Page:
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Street Cries as Musicological Phenomena By Liz Sheppard

Liz holds an MA in Traditional Music of the British Isles from the University of Sheffield. Her dissertation focused on the musicological features of London street cries from the 20th century.

She also gave a paper on lavender seller street cries at the Traditional Tunes and Popular Airs Conference at Cecil Sharp House in 2017. She is always pleased to hear from people on Twitter (@lizmostlyfolk) for chat about music, books, disability rights or intersectional feminism.

‘Street cries’- the cries or calls of street vendors, often with short melodic motifs- have been part of the London soundscape (and elsewhere!) since the Middle Ages. They can range from repetitive intonated speech to a complete verse with identifiable musical pitch. Some scholars have reflected on them in terms of ‘verbal artistry’, rather than as musicological phenomena.

However, in the Edwardian collections of the first folk revival (link below to some of the collections at the Vaughan Williams Memorial Library- please have a browse!), we can find street cries transcribed in standard western notation, demonstrating that, at least in those collections (for example, those of Lucy Broadwood and Anne Gilchrist), musical pitch and musicality are key features. Broadwood took pains to justify the inclusion of street cries when she published some she had collected in the Journal of the Folk-Song Society in 1919.

John Blacking’s definition of music is helpful for thinking about street cries as musical phenomena. His definition focuses on music as humanly organised sound, involving ‘structured listening’ and the ‘perception of order in sound’. This implies a common understanding between the producer of the sound and the listener regarding the organisation of those sounds within a particular social or cultural context. For Vagn Holmboe,* who collected cries in Copenhagen from the 1930s onwards , street cries have a characteristic framework within which the cries are constructed (alongside some improvisation), reflecting those ideas of organised sound and of perceptions of order in sound.

Street sellers use their cries to help sell their wares. Studies have shown that street sellers use their voices in artistic and creative ways to attract customers (eg Dargan & Zeitlin 1983). Musical features of cries contribute to the verbal artistry of the crier, and can help the cry to carry over distance, as well as attract customers (for example, use of repetition, volume, rhythm and pitch). Scholars investigating street cries have noted that patterns of repetition (repeating the cry on a loop, and having regular routes to ply their trade) have allowed social conventions to build up over time, and as criers adapt to and become part of their environment, communities build up both between and around them.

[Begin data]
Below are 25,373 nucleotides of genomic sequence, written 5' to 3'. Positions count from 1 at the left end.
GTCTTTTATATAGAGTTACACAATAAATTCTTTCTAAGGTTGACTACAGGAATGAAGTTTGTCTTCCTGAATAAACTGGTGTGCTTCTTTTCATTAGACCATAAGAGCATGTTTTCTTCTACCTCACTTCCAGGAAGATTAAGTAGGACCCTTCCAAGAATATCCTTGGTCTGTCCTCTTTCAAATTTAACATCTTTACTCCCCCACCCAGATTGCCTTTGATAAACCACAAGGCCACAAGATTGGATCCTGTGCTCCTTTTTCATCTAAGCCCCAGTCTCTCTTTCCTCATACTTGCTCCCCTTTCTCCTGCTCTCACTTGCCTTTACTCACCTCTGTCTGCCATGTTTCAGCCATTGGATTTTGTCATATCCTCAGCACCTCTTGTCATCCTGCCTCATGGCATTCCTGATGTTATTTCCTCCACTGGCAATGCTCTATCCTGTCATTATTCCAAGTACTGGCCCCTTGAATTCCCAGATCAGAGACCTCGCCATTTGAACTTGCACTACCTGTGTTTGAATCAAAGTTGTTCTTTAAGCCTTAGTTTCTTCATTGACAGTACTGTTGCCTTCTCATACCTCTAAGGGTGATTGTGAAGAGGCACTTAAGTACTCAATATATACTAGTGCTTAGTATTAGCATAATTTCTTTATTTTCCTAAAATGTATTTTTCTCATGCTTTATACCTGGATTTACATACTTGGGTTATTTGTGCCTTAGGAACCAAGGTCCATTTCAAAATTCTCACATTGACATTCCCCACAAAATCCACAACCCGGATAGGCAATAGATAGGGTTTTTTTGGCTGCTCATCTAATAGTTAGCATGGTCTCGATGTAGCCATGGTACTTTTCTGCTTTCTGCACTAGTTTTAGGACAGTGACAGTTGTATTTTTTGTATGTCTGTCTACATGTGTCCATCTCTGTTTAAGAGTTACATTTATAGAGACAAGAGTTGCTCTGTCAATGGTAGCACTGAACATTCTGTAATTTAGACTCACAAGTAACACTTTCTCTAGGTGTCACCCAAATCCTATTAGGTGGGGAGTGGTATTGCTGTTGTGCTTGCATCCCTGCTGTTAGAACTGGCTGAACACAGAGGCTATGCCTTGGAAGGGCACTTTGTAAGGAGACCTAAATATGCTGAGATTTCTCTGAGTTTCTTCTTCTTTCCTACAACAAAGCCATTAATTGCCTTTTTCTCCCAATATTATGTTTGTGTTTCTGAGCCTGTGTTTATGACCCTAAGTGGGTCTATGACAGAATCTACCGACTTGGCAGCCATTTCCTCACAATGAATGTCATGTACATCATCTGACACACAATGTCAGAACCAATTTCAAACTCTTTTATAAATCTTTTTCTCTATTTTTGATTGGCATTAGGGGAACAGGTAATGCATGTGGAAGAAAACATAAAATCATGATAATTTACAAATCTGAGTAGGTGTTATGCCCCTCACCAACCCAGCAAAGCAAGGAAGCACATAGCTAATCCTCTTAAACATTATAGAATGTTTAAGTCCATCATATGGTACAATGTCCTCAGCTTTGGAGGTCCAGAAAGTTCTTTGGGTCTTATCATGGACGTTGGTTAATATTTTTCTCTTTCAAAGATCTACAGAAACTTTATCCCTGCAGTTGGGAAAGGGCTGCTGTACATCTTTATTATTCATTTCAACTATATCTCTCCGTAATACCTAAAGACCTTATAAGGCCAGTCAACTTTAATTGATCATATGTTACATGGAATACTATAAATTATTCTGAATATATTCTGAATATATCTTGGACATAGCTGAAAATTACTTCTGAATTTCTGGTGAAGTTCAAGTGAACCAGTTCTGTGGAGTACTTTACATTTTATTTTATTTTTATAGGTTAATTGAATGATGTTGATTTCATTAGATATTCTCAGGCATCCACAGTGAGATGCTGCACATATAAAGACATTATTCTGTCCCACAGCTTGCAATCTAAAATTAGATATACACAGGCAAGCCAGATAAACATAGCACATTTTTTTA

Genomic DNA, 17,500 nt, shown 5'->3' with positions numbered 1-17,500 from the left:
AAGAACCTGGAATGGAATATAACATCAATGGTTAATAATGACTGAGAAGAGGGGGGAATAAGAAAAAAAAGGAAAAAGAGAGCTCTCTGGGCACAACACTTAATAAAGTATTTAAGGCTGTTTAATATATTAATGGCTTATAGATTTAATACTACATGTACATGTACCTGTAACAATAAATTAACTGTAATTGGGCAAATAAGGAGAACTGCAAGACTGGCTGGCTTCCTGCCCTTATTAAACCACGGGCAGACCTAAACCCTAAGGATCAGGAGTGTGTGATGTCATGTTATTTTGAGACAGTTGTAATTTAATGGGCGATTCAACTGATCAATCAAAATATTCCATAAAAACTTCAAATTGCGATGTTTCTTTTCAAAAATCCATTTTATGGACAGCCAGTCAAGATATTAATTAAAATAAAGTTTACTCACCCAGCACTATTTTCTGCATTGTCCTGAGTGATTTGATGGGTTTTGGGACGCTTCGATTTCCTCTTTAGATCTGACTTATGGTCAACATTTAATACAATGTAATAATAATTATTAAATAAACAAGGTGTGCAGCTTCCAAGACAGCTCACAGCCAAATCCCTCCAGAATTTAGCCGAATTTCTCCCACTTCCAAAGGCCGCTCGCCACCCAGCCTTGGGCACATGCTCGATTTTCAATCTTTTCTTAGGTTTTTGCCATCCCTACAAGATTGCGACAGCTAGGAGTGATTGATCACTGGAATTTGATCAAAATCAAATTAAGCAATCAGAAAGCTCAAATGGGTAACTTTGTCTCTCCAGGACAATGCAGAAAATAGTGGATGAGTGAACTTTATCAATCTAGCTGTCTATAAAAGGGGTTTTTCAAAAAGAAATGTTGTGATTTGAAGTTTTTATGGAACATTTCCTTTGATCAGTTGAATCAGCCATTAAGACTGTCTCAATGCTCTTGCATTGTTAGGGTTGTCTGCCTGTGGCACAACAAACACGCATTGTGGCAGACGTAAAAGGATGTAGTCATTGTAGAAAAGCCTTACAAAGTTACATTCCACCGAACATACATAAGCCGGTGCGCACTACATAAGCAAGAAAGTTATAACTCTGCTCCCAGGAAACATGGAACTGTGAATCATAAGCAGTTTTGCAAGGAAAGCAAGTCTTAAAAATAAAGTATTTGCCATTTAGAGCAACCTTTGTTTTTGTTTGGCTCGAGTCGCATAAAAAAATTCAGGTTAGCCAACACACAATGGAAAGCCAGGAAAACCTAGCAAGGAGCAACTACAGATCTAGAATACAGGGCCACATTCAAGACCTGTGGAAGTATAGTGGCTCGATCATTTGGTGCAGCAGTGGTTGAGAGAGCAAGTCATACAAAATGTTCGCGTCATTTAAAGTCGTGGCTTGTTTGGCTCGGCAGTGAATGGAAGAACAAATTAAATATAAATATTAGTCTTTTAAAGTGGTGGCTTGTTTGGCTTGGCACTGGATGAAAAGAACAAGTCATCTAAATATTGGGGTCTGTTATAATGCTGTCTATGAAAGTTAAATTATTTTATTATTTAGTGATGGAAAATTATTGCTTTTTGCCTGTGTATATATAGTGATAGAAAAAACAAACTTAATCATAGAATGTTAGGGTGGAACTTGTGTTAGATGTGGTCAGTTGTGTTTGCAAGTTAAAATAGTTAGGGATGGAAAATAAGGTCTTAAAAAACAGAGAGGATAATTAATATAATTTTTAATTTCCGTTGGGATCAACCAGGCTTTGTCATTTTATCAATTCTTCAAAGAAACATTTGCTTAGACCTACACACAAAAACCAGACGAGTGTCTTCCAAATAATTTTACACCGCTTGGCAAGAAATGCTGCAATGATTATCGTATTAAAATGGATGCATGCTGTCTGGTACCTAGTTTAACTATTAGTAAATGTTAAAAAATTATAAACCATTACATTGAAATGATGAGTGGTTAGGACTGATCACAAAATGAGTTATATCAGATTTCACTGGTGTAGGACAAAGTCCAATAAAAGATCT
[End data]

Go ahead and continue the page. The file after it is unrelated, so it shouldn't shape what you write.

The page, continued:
It is worth noting that words of cries can often be unintelligible to the listener- this can both help the cry to carry across distance, and help the crier preserve their voice. Charles Hindley, chronicler of street criers in Victorian London, noted that criers (and their respective wares) were often identified from their tune rather than from the words. Some of the street cry material published in the Journal of the Folk-Song Society reflects the importance of the tune for identifying the item being sold.

Lavender seller cries published by the first revival collectors all recognisably have almost the same tune (albeit with minor variations). We can also hear this tune on the London Sound Survey website (hat tip to site wrangler Ian Rawes), where there is audio of a lavender seller cry recorded in 1938 (link below in suggested reading- please look at the whole website though, it’s brilliant!).

The increase of traffic, other changes to the soundscape, and social and cultural changes around shopping led to the perhaps obvious and inevitable decline of the street cry as a phenomenon in the soundscape. I will be interested to see if anyone shares any contemporary street cries/criers this week!

* If you’re fortunate enough to be able to visit the British Library any time soon, Holmboe’s work on Danish street cries is super interesting and his notation work is mind-boggling in its detail.

Suggested reading

Blacking, J. (1974). How Musical is Man? Seattle & London: University of Washington Press.

Broadwood, L. E. (1919). ‘Some Notes on London Street Cries’. Journal of the Folk song Society, 6(22), 43–47.

Broadwood, L., & Gilchrist, A. (1919). ‘Miscellaneous Street Cries’. Journal of the FolkSongSociety, 6 (22), 71-72.

Broadwood, L., & Kidson, F. (1910). ‘Country Town Cries’. Journal of the FolkSong Society, 4 (15), 103-105.

Bronner, S. J. (1976). ‘Street Cries and Peddler Traditions in Contemporary Perspective ’. New York Folklore, 2(1), 2-15.

Dargan, A., & Zeitlin, S. (1983). ‘American Talkers: Expressive Styles and Occupational Choice’. The Journal of American Folklore, 96 (379), 3-33.

Gilchrist, A. (1919). A Note on the "Lavender" and Some Other Cries. Journal of the FolkSongSociety, 6 (22), 73-77.

Hindley, C. (1881). A History of the Cries of London, Ancient & Modern. London: Reeves & Turner.

Holmboe, V. (1988). Danish Street Cries: A Study of Their Musical Structure and a Complete Edition of Tunes with Words Collected Before 1960 (Vol. 5). Copenhagen: Forlaget Kragen ApS.

Lavender Seller (1938). London Sound Survey [online] [accessed 08/10/21] Lavender Seller (1938). London Sound Survey

Vaughan Williams Memorial Library Archives Catalogue [online] [accessed 08/10/21] Vaughan Williams Memorial Library Archives Catalogue